Everything You Need to Know Before You Go!
Food & Wine
When it comes to food, the many unique microclimates of the Azores make it possible to produce ingredients that can’t be found in most of Europe. There are three things you should know about food in the Azores: it’s always fresh, it comes in generous portions, and it comes with a low price tag. From typical Queijadas to the iconic Azorean pineapple, there is a wide range of local delicacies for you to try.
Fun fact: 50% of Portugal’s cheese is produced in the Azores! The Azores’ most well-known cheese is actually an aged, spicy, tangy cheese produced on São Jorge Island (Queijo São Jorge) which can be found practically everywhere in the Azores along with a variety of others ranging from fresh, to creamy to flavorful. When it comes to cheese, there’s something to please every palate here.
Unsurprisingly, there is no shortage of seafood options available on every menu in the Azores. Most restaurants will adjust their menus according to the fresh catches of the day, but we recommend trying the local Tuna, Wreckfish or “Bacalhau” (Codfish). For the more adventurous seafood lovers, we recommend trying “lapas” (limpets) served up on a hot skillet with plenty of butter, garlic, lemon and spicy red pepper!
Pineapples, bananas and passion fruit are just some of the tropical fruits growing in the Azores’ astoundingly fertile microclimates. On São Miguel Island, you can visit the A. Arruda pineapple plantation to see the fruits growing in greenhouses and purchase pineapple liqueur and other products. You’ll be pleasantly surprised by the low acidity of the fruit grown here, one of the many perks of the unique soil and climate conditions of the islands.
The Azores are chock-full of happy cows that spend their days munching on the lush, green grass of the endless rolling hills and pastures that blanket the islands, and as everyone knows, happy cows make for excellent beef. If you want to eat like a local, order a “Bife à Regional” that comes served up with roasted garlic cloves, sautéed peppers, a side of fries and topped with a fried egg.
Cozido das Furnas:
A longstanding tradition among the locals, this beloved popular dish is a Portuguese stew (cozido) cooked in holes known as fumaroles that are dug in the hot volcanic soil in Furnas Valley on São Miguel Island. Visit Furnas Lake around lunchtime to catch the local restaurants removing their big stockpots that have been slowly cooking in the geothermal heat since the early morning, then make your way back into town to feast on the delicious contents: a mix of pork, chicken, beef and sausage, along with stewed potatoes, carrots, kale and cabbage.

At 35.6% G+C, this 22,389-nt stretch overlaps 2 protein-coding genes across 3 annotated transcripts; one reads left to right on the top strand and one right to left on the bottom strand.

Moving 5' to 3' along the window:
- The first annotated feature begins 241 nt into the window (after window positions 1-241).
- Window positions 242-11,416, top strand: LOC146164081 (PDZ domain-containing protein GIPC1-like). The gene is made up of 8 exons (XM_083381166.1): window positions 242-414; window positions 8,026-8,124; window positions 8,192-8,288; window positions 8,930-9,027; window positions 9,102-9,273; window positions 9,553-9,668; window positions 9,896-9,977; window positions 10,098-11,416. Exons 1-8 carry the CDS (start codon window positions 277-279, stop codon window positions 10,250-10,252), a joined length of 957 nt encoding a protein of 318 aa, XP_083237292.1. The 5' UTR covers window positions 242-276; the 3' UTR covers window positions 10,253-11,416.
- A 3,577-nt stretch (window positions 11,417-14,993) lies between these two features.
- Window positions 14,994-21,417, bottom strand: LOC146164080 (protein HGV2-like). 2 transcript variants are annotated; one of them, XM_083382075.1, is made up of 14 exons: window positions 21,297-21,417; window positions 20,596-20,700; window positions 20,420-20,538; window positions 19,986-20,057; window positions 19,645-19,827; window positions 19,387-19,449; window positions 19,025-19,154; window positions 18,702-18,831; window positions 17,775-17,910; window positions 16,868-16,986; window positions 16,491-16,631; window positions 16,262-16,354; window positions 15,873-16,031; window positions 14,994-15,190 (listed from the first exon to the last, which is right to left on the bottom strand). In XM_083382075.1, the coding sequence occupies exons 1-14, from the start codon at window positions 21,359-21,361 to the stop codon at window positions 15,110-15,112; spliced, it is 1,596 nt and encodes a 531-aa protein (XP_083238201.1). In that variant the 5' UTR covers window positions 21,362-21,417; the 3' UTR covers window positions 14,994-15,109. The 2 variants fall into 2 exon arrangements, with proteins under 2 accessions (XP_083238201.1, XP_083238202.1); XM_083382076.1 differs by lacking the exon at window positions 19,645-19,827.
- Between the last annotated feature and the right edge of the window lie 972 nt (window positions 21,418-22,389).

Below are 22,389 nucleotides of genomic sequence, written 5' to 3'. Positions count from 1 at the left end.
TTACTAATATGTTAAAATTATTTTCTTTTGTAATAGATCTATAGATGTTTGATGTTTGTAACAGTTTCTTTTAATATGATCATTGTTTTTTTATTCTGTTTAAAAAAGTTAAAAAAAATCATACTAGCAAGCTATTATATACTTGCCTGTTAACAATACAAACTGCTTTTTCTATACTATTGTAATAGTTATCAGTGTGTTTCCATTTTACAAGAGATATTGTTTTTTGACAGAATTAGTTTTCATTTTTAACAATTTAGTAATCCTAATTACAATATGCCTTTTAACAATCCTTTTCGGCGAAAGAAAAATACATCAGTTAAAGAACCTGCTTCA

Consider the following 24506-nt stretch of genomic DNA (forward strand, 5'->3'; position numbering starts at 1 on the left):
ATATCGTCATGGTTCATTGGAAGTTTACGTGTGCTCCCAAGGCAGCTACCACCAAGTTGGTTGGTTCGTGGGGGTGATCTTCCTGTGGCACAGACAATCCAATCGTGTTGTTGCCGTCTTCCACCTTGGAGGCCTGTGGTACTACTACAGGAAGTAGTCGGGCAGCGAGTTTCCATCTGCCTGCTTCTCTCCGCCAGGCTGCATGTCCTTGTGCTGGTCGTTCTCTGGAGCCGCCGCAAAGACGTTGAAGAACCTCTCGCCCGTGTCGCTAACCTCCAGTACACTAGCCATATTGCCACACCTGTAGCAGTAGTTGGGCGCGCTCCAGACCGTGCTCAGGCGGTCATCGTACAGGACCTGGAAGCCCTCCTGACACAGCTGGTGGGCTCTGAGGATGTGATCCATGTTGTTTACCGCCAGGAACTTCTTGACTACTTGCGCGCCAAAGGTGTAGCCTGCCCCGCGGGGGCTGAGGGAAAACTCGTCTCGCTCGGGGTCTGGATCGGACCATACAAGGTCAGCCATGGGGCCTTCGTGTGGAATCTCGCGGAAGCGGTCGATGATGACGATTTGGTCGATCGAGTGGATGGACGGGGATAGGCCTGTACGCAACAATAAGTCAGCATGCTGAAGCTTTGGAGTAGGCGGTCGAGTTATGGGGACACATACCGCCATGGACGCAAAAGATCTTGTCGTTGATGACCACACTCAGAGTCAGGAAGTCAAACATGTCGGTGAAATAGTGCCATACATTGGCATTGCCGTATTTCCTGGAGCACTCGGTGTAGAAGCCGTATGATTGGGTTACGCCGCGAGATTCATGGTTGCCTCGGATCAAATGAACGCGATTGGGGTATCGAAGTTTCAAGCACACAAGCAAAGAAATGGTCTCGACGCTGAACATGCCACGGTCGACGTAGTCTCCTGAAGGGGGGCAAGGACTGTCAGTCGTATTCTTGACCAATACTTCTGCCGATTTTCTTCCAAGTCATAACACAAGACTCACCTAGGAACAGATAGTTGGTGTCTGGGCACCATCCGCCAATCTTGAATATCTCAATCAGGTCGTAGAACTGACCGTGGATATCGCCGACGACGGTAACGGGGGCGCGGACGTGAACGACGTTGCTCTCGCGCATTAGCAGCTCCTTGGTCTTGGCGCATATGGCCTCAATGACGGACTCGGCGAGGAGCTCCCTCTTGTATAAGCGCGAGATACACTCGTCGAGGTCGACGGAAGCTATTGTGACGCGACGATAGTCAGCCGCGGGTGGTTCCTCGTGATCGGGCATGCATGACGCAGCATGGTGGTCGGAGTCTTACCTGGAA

Carbs, Carbs and more Carbs:
As a historic seat of Portuguese Catholic power, the Azores had many convents back in the day, each producing their own typical pastries that have maintained their popularity and tradition to this day. We recommend trying the fluffy and slightly sweet massa souvada (Portuguese sweet bread), bolos lêvedos, a flatbread that’s a sweeter, larger version of an English muffin, and the many varieties of Queijadas that can be found on each of the islands.
One of the most unique things about the Azores is that they are home to Europe’s only industrial tea plantations, both of which are located on São Miguel island. Gorreana tea factory opened its doors in 1883 which makes it Europe’s oldest tea producing factory. Just around the corner from the Gorreana factory you’ll find Porto Formoso tea factory which is often described as a working museum. The Porto Formoso factory is keen on preserving the memories and history of tea production in the Azores through its guided museum tours, but the factory itself produces and distributes tea both locally and internationally. Both factories produce black tea (Pekoe, Orange Pekoe and Broken Leaf) while Gorreana also produces Green Tea. Guests of both factories are invited to sip on the regional tea in the beautiful on-site tea rooms that offer spectacular views of the plantations and coastline.